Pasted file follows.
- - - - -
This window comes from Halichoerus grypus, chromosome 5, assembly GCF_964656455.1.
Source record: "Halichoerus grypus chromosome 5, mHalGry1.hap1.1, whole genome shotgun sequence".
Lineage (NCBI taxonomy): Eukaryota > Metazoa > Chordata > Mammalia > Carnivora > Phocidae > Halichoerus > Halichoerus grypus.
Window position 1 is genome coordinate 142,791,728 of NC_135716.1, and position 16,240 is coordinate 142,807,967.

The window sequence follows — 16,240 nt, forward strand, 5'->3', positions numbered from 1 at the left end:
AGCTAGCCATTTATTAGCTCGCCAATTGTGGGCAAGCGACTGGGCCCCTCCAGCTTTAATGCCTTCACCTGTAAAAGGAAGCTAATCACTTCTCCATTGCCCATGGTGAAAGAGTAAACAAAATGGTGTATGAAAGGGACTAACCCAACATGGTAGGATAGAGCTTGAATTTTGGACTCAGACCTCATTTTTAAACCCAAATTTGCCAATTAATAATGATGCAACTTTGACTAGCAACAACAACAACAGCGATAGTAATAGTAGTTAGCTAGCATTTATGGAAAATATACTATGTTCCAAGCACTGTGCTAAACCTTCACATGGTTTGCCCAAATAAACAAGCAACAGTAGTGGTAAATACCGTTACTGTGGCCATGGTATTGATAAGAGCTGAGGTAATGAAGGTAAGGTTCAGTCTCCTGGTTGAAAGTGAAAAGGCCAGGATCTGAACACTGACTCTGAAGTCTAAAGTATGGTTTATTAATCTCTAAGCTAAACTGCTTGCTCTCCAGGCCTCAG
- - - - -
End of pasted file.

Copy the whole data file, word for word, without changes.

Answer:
This window comes from Halichoerus grypus, chromosome 5, assembly GCF_964656455.1.
Source record: "Halichoerus grypus chromosome 5, mHalGry1.hap1.1, whole genome shotgun sequence".
Lineage (NCBI taxonomy): Eukaryota > Metazoa > Chordata > Mammalia > Carnivora > Phocidae > Halichoerus > Halichoerus grypus.
Window position 1 is genome coordinate 142,791,728 of NC_135716.1, and position 16,240 is coordinate 142,807,967.

The window sequence follows — 16,240 nt, forward strand, 5'->3', positions numbered from 1 at the left end:
AGCTAGCCATTTATTAGCTCGCCAATTGTGGGCAAGCGACTGGGCCCCTCCAGCTTTAATGCCTTCACCTGTAAAAGGAAGCTAATCACTTCTCCATTGCCCATGGTGAAAGAGTAAACAAAATGGTGTATGAAAGGGACTAACCCAACATGGTAGGATAGAGCTTGAATTTTGGACTCAGACCTCATTTTTAAACCCAAATTTGCCAATTAATAATGATGCAACTTTGACTAGCAACAACAACAACAGCGATAGTAATAGTAGTTAGCTAGCATTTATGGAAAATATACTATGTTCCAAGCACTGTGCTAAACCTTCACATGGTTTGCCCAAATAAACAAGCAACAGTAGTGGTAAATACCGTTACTGTGGCCATGGTATTGATAAGAGCTGAGGTAATGAAGGTAAGGTTCAGTCTCCTGGTTGAAAGTGAAAAGGCCAGGATCTGAACACTGACTCTGAAGTCTAAAGTATGGTTTATTAATCTCTAAGCTAAACTGCTTGCTCTCCAGGCCTCAG